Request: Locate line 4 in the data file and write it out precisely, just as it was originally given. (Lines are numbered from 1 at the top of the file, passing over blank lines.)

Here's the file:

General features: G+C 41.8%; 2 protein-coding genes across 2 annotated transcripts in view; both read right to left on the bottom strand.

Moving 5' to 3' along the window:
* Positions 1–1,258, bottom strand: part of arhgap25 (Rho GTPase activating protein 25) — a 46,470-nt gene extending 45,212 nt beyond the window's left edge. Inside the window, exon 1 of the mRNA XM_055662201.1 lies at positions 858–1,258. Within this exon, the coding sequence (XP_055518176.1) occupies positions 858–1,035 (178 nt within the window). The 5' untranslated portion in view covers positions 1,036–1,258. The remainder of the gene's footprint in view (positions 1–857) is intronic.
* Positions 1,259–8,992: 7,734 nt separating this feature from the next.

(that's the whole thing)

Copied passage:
* Positions 1,259–8,992: 7,734 nt separating this feature from the next.